Numerous studies have shown that cardiac and circulating miRNAs are markedly altered in patients with heart failure [115,116,117]. miRNAs have emerged as a novel class of key regulators in various biological processes involved in cardiovascular diseases like fibrosis, hypertrophy, endothelial homeostasis, arrhythmias, stem cell-mediated repair and cardiac regeneration (summarized in Table 1 and Figure 1). As a result of tissue hypoxia, several key processes, such as inflammation; angiogenesis; cell death by apoptosis, autophagy and necrosis; fibrosis and hypertrophy are activated. miRNAs have been implicated in all of the above processes and might be released into the circulation, and therefore, serve as novel and sensitive biomarkers of cardiac damage [118]. Interestingly, these miRNAs might also be packaged within exosomes and microvesicles and circulate in a stable form in many body fluids, including blood, suggesting that they might possibly act as key molecules in cell-to-cell communications and signaling [28]. Interestingly, miRNA expression in EPCs was associated with the prognosis of chronic heart failure secondary to ischemic cardiomyopathy or non-ischemic cardiomyopathy [119]. These studies suggest that detection of circulating miRNAs could be used as diagnostic and/or prognostic markers of cardiovascular diseases. Also, considering the potential role of miRNAs in a multitude of human diseases, miRNAs and their respective targets may represent an exciting prospect for therapeutic applications to limit cardiac damage and promote tissue regeneration after myocardial infarction, stroke, or other ischemic events.
Therefore, understanding miRNA biogenesis, their interactions with regulatory signaling cascades and miRNA profiling in cardiac diseases is not only necessary for an optimized, targeted therapy, but might also provide novel opportunities to dissect their key role in cardiovascular development, homeostasis, disease pathogenesis, relevant stem cell function and regeneration.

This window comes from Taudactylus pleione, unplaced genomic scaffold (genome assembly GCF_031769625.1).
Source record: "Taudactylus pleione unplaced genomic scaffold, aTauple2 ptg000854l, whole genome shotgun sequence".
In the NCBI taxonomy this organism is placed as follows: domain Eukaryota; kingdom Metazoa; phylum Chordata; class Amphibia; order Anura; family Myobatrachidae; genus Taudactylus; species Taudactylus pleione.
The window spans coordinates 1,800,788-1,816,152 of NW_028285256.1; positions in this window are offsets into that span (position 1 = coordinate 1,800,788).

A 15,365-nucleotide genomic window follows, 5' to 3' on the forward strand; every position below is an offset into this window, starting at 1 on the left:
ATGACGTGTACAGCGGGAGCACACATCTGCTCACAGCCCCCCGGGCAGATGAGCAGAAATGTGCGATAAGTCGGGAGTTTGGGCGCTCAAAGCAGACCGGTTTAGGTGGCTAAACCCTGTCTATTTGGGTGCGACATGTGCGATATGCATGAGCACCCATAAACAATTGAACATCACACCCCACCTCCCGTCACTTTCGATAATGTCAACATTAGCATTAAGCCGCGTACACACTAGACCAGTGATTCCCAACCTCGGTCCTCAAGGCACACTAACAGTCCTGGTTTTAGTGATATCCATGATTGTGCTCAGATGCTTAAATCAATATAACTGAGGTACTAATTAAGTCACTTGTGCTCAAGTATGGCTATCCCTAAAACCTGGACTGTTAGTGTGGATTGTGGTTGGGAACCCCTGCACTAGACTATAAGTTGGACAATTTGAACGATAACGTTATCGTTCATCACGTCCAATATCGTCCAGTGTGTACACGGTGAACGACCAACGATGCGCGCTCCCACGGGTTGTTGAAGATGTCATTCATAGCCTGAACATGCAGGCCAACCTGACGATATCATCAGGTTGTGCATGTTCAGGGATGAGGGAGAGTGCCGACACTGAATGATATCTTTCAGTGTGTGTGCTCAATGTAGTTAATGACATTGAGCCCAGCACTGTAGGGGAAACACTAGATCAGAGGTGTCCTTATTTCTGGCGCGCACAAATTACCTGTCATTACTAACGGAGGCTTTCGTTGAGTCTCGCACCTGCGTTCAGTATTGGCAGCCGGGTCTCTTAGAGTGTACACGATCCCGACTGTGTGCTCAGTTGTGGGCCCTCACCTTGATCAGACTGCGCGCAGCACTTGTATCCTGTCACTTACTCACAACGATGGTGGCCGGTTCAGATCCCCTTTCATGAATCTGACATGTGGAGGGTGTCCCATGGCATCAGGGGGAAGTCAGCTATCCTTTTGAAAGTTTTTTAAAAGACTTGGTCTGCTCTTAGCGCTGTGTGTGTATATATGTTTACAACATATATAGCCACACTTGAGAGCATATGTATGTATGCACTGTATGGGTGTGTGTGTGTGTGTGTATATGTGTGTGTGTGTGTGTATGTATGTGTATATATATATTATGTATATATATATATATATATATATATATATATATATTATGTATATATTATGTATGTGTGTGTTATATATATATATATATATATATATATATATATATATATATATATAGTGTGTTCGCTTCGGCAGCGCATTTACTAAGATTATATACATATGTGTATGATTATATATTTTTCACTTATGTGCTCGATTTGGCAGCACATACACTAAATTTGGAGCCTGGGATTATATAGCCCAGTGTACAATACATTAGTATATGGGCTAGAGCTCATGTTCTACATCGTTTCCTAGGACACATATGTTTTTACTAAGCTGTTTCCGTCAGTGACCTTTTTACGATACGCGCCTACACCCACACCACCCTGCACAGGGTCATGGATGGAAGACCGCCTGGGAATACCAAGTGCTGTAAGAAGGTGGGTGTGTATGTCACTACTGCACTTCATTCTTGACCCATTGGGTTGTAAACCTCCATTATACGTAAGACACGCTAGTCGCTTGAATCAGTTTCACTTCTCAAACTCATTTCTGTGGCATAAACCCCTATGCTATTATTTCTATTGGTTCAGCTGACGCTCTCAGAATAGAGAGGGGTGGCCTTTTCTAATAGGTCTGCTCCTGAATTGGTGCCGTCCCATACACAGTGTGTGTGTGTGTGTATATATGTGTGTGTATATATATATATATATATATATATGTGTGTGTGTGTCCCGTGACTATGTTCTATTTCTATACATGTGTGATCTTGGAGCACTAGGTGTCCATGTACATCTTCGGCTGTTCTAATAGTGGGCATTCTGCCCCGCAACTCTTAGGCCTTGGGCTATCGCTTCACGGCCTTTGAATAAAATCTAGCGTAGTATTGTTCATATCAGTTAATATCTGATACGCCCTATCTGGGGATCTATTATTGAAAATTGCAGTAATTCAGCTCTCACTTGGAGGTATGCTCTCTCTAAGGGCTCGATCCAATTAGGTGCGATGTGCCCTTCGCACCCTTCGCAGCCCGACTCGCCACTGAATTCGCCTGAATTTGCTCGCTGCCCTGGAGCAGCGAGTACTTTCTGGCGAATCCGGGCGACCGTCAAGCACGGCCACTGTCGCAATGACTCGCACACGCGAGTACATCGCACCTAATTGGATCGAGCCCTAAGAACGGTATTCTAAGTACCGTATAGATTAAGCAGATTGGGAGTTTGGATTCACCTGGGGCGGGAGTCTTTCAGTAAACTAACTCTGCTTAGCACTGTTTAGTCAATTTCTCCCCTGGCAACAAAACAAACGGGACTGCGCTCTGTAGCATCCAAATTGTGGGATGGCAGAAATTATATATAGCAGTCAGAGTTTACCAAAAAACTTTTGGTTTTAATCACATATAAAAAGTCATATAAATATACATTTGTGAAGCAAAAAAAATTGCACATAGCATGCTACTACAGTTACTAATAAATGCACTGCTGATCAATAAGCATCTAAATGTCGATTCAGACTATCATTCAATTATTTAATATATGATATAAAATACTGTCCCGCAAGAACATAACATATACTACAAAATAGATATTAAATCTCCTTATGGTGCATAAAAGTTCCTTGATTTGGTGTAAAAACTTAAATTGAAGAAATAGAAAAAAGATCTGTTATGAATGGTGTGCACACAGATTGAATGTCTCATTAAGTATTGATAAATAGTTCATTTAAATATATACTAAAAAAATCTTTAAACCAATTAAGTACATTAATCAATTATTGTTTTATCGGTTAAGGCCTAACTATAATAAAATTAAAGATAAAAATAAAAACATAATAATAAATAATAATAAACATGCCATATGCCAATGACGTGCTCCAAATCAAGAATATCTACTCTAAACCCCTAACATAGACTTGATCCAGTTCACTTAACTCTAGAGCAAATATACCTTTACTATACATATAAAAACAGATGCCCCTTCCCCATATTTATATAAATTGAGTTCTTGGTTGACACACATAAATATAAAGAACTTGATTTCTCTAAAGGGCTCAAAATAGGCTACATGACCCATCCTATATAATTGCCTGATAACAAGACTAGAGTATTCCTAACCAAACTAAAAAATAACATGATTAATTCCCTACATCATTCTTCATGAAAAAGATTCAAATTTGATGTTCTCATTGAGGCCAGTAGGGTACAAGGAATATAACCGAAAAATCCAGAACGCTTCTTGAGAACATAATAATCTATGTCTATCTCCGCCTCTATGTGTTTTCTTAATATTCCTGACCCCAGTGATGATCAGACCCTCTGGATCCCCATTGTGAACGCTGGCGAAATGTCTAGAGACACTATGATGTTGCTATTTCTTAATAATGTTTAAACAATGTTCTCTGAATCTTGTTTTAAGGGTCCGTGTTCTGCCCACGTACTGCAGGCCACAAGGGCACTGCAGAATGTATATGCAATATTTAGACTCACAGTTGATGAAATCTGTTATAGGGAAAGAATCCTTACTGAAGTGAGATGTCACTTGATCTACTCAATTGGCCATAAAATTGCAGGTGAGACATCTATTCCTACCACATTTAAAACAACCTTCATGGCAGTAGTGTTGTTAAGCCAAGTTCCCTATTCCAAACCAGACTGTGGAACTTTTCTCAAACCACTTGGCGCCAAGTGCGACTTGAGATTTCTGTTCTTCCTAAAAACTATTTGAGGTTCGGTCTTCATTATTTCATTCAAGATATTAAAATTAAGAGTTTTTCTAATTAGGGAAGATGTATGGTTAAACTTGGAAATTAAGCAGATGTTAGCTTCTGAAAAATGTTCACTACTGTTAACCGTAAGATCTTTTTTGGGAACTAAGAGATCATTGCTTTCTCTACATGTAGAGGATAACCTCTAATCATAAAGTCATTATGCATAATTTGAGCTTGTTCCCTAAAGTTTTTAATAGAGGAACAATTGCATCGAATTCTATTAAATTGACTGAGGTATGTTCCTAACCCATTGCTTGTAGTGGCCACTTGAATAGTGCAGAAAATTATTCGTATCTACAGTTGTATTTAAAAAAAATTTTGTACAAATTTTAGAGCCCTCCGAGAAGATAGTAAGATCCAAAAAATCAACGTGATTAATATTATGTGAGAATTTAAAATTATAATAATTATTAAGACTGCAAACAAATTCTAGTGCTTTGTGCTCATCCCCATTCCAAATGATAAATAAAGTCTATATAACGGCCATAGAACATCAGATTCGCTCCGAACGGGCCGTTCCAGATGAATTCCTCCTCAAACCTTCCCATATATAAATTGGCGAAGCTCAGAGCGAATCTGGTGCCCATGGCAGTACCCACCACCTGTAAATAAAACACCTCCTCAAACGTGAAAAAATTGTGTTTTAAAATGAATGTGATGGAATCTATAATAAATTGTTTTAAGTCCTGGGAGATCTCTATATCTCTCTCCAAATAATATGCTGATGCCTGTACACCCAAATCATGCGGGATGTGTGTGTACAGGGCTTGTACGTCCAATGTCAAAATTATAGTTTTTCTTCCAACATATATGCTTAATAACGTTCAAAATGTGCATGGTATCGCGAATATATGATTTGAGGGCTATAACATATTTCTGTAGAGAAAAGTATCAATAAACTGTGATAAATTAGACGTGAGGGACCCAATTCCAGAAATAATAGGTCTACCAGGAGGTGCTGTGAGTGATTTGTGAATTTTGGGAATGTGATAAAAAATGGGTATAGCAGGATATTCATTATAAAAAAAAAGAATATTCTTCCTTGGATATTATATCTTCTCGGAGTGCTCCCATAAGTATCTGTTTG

Table 1. Potential targets of miRNA associated with cardiovascular biology.
Table 1. Potential targets of miRNA associated with cardiovascular biology.
Cardiac Development
miRNA-1–2Irx4, Hrt2, Hand1 and Gata6[120]
miRNA-1MyoD, Hand2[41,42]
miRNA-133aSRF and cyclin D2[43]
miRNA-23bRb phosphorylation[123]
miRNA-24BIM and GATA[94]
Cardiac Hypertrophy
miRNA-150ACVR2A, c-myb[125]
miRNA-208THRAP1, Myostatin[56]
miRNA-199Dyrk1a, Hif-1a, Sirt1[129,130,131,132]
miRNA-1RASGAP, MEF2A, GATA4[60,133]
miRNA-133Nelf-A/WHSC2, Rho[137]
Cardiac Fibrosis
miRNA-21Spry1, PTEN[77]
Cardiac Arrhythmia
miRNA-1KCNJ2 GJA1[75]
miRNA-133KCNQ1 and SRF[138]
Cardiac Regeneration
miRNA-133mps1, cdc37, PA2G4, cx43, cldn5[139]
miRNA-499Sox6 and Rod1[115]
Stem/Progenitor Cells Differentiation
Figure 1. Role of miRNAs in cardiac development, disease and regeneration. Increasing, Decreasing, ⟞ Inhibiting.
Figure 1. Role of miRNAs in cardiac development, disease and regeneration. Increasing, Decreasing, ⟞ Inhibiting.
Ijms 15 15891 g001


This work was supported, in part, by the National Institutes of Health (NIH) grant 1R01HL116729 (to P.K.) and American Heart Association National-The Davee Foundation SDG Grant 0530350N (to P.K.).

Author Contributions

D.J. wrote the manuscript, analysis and interpretation of the literature and revision; R.A.T. analysis and interpretation of the manuscript, contributed to drafting the manuscript and revision; S.S.B. contributed to the revision of the manuscript, intellectually and thorough interpretation of literature; P.K. significantly contributed to drafting of the manuscript, evaluation of the manuscript and critical revision.

Conflicts of Interest

The authors declare no conflict of interest.


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MDPI and ACS Style

Joladarashi, D.; Thandavarayan, R.A.; Babu, S.S.; Krishnamurthy, P. Small Engine, Big Power: MicroRNAs as Regulators of Cardiac Diseases and Regeneration. Int. J. Mol. Sci. 2014, 15, 15891-15911.

AMA Style

Joladarashi D, Thandavarayan RA, Babu SS, Krishnamurthy P. Small Engine, Big Power: MicroRNAs as Regulators of Cardiac Diseases and Regeneration. International Journal of Molecular Sciences. 2014; 15(9):15891-15911.

Chicago/Turabian Style

Joladarashi, Darukeshwara, Rajarajan A. Thandavarayan, Sahana Suresh Babu, and Prasanna Krishnamurthy. 2014. "Small Engine, Big Power: MicroRNAs as Regulators of Cardiac Diseases and Regeneration" International Journal of Molecular Sciences 15, no. 9: 15891-15911.